Design

The Design team at 18F includes content, user experience, front end, and visual designers as well as researchers, editors, prototypers, illustrators, and wordsmiths.

18F Design provides design as a service to the rest of the organization, including:

  • Research. We help people to identify, target, and solicit feedback from real users, stakeholders, subject-matter experts, etc.
  • Content strategy. We help people clarify their tone and voice, and explore the breadth and depth of their content.
  • Information architecture. We help people state their intent and disclose information in an intuitive way.
  • Interaction design and front end development. We work with people to wireframe and prototype simple, beautiful, usable interactions.
  • Visual design. We help people more clearly communicate through visualizations and illustrations as well as solid graphic design knowhow.

Documentation

Suggested reading

Communication

Find us in Slack:


Joining the Design Team

Welcome to the 18F Design team — we’re happy you’re here! We’ve compiled a set of helpful tips to get you started. We’ll update this guide as we receive feedback, so don’t be shy to share your thoughts.

First week

You might not have much assigned work during your first week here. That’s okay and expected. If you’ve gotten all the government onboarding items done and a project still hasn’t landed, the design team has a long list of internal projects that aren’t funded but that will help us all work better together. Talk to your design lead (more on that, below) to get more information about these internal projects and how you can get involved.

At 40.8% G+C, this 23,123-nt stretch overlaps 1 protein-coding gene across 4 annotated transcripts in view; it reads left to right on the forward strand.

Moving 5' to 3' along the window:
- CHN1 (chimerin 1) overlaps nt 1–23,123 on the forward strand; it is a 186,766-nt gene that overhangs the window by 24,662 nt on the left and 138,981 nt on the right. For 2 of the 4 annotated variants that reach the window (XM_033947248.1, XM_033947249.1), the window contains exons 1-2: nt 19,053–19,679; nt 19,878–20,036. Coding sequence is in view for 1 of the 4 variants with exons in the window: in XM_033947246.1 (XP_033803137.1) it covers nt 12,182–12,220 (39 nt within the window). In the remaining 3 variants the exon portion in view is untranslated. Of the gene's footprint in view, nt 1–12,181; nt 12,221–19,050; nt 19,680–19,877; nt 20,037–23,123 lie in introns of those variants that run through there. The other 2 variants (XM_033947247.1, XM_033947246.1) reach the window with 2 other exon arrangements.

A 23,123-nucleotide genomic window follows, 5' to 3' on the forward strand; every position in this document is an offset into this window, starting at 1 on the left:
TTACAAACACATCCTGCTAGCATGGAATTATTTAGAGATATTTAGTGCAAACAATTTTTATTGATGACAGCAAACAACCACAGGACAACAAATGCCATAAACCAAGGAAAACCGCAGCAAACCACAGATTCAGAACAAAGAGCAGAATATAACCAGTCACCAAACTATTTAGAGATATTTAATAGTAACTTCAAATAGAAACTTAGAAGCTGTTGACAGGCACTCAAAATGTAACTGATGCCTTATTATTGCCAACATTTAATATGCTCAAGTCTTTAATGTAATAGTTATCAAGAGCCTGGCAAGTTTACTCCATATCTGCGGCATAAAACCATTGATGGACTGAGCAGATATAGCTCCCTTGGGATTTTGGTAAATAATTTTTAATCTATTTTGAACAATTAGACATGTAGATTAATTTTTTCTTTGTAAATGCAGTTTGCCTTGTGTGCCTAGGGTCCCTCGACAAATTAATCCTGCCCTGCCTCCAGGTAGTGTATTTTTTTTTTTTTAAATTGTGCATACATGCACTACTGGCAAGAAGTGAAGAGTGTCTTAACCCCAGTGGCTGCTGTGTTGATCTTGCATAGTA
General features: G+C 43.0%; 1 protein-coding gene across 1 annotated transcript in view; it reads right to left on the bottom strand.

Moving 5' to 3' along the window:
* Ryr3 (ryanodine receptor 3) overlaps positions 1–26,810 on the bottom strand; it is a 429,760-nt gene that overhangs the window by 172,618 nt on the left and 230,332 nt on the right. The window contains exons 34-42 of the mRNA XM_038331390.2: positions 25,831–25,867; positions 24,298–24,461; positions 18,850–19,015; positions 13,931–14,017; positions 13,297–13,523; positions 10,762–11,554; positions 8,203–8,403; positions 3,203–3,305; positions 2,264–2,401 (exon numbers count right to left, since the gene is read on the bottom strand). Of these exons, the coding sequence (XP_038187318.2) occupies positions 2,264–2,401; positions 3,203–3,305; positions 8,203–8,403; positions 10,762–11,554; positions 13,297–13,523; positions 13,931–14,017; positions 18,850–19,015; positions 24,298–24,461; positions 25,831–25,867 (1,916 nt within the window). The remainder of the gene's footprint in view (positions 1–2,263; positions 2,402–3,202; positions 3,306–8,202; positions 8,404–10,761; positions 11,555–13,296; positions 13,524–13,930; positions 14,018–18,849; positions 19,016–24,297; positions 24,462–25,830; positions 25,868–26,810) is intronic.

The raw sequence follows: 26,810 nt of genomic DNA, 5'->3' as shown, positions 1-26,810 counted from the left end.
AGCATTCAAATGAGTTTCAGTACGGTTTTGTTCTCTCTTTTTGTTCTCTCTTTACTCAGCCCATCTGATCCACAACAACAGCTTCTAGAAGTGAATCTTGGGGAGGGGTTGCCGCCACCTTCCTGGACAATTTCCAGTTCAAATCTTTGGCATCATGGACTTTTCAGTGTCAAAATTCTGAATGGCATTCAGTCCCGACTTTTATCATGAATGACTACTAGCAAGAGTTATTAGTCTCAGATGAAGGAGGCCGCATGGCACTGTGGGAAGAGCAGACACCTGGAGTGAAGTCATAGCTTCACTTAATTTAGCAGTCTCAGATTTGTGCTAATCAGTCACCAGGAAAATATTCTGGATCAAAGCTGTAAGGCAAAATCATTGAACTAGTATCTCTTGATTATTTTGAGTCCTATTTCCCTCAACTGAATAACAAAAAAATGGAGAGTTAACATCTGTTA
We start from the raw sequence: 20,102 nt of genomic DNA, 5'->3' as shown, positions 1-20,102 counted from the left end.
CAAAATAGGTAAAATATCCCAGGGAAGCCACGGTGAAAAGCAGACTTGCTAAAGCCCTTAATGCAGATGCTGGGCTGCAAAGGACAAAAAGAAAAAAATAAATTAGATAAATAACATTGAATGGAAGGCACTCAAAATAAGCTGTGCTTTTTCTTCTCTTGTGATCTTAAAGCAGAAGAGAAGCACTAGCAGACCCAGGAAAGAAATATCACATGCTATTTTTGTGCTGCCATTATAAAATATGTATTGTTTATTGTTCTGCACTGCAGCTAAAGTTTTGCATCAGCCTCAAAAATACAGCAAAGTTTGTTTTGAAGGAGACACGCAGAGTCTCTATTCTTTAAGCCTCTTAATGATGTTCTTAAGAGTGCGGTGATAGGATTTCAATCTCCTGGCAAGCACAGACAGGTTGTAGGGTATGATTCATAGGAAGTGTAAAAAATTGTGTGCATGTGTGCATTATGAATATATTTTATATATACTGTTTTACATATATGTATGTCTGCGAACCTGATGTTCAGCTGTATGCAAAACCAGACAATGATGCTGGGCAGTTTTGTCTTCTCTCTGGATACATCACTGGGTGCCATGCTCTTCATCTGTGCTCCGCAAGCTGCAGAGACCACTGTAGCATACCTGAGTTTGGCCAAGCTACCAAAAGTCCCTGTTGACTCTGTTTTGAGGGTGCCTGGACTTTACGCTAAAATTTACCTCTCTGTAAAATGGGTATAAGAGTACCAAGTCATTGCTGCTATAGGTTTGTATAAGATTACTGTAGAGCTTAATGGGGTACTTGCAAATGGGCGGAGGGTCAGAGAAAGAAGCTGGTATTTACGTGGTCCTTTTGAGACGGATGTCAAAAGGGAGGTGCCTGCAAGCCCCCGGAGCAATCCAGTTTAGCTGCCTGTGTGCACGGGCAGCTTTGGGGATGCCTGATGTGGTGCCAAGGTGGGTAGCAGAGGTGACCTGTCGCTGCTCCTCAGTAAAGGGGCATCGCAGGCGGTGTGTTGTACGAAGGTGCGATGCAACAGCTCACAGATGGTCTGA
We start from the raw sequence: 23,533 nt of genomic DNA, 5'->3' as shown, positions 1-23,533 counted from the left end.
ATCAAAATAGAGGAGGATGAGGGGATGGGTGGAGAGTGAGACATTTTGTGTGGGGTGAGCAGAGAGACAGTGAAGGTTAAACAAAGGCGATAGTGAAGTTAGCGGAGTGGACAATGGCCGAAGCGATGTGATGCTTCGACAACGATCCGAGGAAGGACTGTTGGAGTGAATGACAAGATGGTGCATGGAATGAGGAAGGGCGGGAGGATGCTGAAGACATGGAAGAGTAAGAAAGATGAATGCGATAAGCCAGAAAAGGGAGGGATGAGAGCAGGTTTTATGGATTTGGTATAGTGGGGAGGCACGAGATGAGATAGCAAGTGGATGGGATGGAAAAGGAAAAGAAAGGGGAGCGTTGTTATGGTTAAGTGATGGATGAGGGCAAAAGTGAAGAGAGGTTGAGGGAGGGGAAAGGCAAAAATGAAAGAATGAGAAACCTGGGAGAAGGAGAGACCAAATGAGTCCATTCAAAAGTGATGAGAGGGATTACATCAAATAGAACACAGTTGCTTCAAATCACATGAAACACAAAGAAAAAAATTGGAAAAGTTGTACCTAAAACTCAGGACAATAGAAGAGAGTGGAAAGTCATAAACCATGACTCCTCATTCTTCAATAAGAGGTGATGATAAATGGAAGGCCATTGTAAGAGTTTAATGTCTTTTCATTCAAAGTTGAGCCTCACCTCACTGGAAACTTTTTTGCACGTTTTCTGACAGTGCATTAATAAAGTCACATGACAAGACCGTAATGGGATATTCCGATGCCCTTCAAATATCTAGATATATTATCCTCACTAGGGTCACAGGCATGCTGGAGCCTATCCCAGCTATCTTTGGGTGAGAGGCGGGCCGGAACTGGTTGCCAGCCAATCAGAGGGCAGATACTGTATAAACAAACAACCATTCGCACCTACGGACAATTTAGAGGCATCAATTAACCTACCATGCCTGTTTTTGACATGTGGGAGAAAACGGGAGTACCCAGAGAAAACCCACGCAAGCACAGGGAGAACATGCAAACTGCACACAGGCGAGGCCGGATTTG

Who we are

The Design team at 18F includes content, user experience, front-end, and visual designers. We are researchers, editors, prototypers, illustrators, and wordsmiths. We come from a variety of backgrounds, including government, non-profits, consultancies, corporations, and academia.

For more information, see this full list of skills by staff member.

Structure

As per the org chart, 18F Design is itself composed of the user experience (UX) design, visual design, frontend design, and content design teams. Members of the Design team are active participants in the frontend and research guilds.